11.   An automobile liability policy may be certified.  (Ins.Code, § 655;  Veh.Code, § 16431.)   However, only a motor vehicle liability policy must be certified as an incident to issuance of the policy.   (Veh.Code, §§ 16450, 16054, subd. (b).)  The certificate of insurance must certify that notice will be given to the DMV within 10 days after the insurance is canceled.  (Veh.Code, § 16433.)

12.   At oral argument, counsel for Empire argued that the policy here was not a motor vehicle policy because it lacked the broad coverage of an owner's or operator's policy and was not certified to the DMV. As we will explain in section C, post, the requirements of the financial responsibility laws are implicitly made a part of the insurance policy.   Hence, we do not examine whether the Empire policy, as written, complied with the statutory requirements of a motor vehicle policy.   It is sufficient for our purposes that the policy was obligated to comply.

13.   Downing's arguments in this appeal are confined to the inapplicability of section 11580.1.   Empire chose not to address this issue in its brief.   In the absence of any argument or briefing, we do not reach the question whether an exclusion of a designated driver within a motor vehicle liability policy is void under state law.   Instead we confine our examination in sections B and C below to the impact of the Sonoma County ordinance.

14.   Vehicle Code section 2512 provides in pertinent part:  “(a) The commissioner [of the Highway Patrol] ․ shall adopt and enforce reasonable regulations regarding ․ the operation, equipment, and certification of drivers of all ambulances used for emergency services ․ [¶] (c) This section shall not preclude the adoption of more restrictive regulations by local authorities, except that inspection of ambulances [by the CHP] pursuant to Section 2510 shall not be duplicated by local authorities․”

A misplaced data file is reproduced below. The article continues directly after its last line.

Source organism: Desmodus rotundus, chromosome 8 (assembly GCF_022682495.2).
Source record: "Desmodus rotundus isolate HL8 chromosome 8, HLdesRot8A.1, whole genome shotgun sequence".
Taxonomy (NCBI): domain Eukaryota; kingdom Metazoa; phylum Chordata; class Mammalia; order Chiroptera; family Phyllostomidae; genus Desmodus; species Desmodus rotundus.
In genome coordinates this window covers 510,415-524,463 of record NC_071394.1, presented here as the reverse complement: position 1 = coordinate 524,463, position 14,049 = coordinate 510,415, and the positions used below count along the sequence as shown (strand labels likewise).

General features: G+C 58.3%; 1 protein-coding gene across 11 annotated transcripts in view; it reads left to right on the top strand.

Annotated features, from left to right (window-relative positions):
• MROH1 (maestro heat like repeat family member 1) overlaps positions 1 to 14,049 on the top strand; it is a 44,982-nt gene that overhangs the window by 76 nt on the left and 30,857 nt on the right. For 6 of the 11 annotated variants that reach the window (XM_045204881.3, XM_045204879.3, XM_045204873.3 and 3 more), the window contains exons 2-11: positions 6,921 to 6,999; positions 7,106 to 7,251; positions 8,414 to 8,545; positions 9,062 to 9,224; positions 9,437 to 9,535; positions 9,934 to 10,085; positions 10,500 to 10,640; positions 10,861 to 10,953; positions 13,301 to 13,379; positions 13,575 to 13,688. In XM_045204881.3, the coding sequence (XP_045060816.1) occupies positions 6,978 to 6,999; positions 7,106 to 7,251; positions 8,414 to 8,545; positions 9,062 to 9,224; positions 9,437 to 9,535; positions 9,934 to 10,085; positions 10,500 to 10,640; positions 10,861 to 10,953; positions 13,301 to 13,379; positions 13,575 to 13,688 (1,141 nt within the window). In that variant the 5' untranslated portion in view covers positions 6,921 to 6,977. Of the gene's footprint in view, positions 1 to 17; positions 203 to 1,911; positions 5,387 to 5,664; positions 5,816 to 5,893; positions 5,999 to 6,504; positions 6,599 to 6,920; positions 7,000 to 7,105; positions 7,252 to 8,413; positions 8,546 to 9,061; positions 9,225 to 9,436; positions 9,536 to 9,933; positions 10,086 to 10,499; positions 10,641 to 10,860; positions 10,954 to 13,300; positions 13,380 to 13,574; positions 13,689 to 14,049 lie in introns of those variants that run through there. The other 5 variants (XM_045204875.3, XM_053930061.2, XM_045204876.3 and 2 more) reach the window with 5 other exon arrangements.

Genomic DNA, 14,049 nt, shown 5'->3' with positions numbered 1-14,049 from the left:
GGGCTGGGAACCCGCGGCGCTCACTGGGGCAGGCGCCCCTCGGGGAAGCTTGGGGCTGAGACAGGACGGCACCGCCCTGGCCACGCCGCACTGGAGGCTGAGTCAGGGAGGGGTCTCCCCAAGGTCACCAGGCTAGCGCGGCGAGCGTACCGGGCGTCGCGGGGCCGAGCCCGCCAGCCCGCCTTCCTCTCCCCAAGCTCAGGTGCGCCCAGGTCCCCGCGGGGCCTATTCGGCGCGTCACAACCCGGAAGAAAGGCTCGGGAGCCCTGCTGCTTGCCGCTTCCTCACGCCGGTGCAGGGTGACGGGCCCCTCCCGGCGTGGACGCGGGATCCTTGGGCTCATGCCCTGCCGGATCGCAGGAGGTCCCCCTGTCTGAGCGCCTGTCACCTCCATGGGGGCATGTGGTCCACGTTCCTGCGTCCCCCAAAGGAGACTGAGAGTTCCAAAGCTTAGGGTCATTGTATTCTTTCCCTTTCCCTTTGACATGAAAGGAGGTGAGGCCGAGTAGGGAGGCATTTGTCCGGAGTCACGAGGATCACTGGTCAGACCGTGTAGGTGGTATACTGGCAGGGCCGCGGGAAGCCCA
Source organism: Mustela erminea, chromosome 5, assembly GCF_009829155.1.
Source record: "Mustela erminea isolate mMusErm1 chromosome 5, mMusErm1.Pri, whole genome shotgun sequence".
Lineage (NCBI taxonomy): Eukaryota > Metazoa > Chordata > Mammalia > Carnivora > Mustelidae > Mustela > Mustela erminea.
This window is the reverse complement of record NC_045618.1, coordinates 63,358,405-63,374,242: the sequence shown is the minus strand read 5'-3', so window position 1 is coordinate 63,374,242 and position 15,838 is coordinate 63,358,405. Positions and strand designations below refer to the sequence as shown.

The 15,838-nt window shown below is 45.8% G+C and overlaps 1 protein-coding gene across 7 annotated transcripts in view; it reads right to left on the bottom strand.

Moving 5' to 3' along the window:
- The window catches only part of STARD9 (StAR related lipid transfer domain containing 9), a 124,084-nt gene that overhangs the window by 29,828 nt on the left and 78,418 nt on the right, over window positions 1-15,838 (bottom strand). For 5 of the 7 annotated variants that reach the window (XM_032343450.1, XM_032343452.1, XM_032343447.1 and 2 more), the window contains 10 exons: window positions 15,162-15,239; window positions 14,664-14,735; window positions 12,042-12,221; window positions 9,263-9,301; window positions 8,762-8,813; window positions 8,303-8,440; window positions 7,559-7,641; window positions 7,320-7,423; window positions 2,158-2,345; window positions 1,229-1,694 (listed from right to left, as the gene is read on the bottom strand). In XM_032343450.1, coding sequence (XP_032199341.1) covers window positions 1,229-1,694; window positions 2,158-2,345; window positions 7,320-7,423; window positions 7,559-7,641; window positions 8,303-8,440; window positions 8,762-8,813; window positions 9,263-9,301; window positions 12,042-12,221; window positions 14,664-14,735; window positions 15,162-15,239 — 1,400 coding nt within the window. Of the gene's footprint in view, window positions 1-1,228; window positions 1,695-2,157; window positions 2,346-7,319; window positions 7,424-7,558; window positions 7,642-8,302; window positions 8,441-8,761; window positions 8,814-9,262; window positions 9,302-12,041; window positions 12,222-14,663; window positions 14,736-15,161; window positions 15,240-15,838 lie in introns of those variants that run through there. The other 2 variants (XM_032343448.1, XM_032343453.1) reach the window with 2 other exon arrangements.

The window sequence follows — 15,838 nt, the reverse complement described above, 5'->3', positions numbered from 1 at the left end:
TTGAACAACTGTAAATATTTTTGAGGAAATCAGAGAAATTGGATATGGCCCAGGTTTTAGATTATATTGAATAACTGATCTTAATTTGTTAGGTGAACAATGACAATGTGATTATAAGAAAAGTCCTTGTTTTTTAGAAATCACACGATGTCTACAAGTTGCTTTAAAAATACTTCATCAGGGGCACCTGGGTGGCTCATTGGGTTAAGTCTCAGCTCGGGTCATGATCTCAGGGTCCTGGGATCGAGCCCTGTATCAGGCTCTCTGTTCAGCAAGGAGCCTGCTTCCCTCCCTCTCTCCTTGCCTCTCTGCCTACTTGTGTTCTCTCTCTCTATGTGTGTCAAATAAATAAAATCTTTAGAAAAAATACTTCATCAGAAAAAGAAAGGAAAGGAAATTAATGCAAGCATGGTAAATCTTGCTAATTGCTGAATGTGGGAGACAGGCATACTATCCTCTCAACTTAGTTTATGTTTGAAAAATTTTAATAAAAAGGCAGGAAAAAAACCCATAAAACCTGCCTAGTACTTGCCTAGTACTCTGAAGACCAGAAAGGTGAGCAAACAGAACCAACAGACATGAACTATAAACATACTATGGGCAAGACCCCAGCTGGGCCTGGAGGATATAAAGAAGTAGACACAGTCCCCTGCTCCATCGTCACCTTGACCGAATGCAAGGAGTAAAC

15.   “No owner shall use any ambulance, or permit any ambulance to be used, to transport passengers for hire without maintaining ability to respond in damages as required by Vehicle Code section 16500.”   (Cal.Code Regs., tit. 13, § 1106.2.)

16.   Similar requirements are imposed upon common carriers regulated by the PUC (Pub. Util.Code, § 4010 [passenger carriers];  § 5161 [moving companies];  § 5391 [charter carriers];  § 5503 [air transport].)Indeed, financial responsibility obligations are imposed upon every driver and every owner of a motor vehicle (Veh.Code, §§ 16020, 16021).

17.   The existence of local regulations is further contemplated in Vehicle Code section 40001, which makes it unlawful to operate a vehicle in violation of state or local regulations.

18.   The Sonoma County ordinance is entitled the “Emergency and Pre-Hospital Medical Services System Ordinance.”   It appears to be designed to implement the “Emergency and Pre-Hospital Emergency Care Personnel Act” (Health & Saf.Code, § 1797 et seq.).   That act establishes a state office to coordinate local plans for emergency medical services systems.   Among other things, the act requires ambulance operators to be specially trained.  (Health & Saf.Code, § 1797.160.)

19.   The Empire policy issued to Bell provides in pertinent part:  “In addition to the Cancellation Provision contained in the Common Policy Conditions, you agree that if we have made government regulatory filings or there is a loss payee or an additional ‘insured,’ the effective date of cancellation shall not be earlier than that date required to terminate such governmental filings or comply with notice requirements to the loss payee, or additional ‘insured.’ ”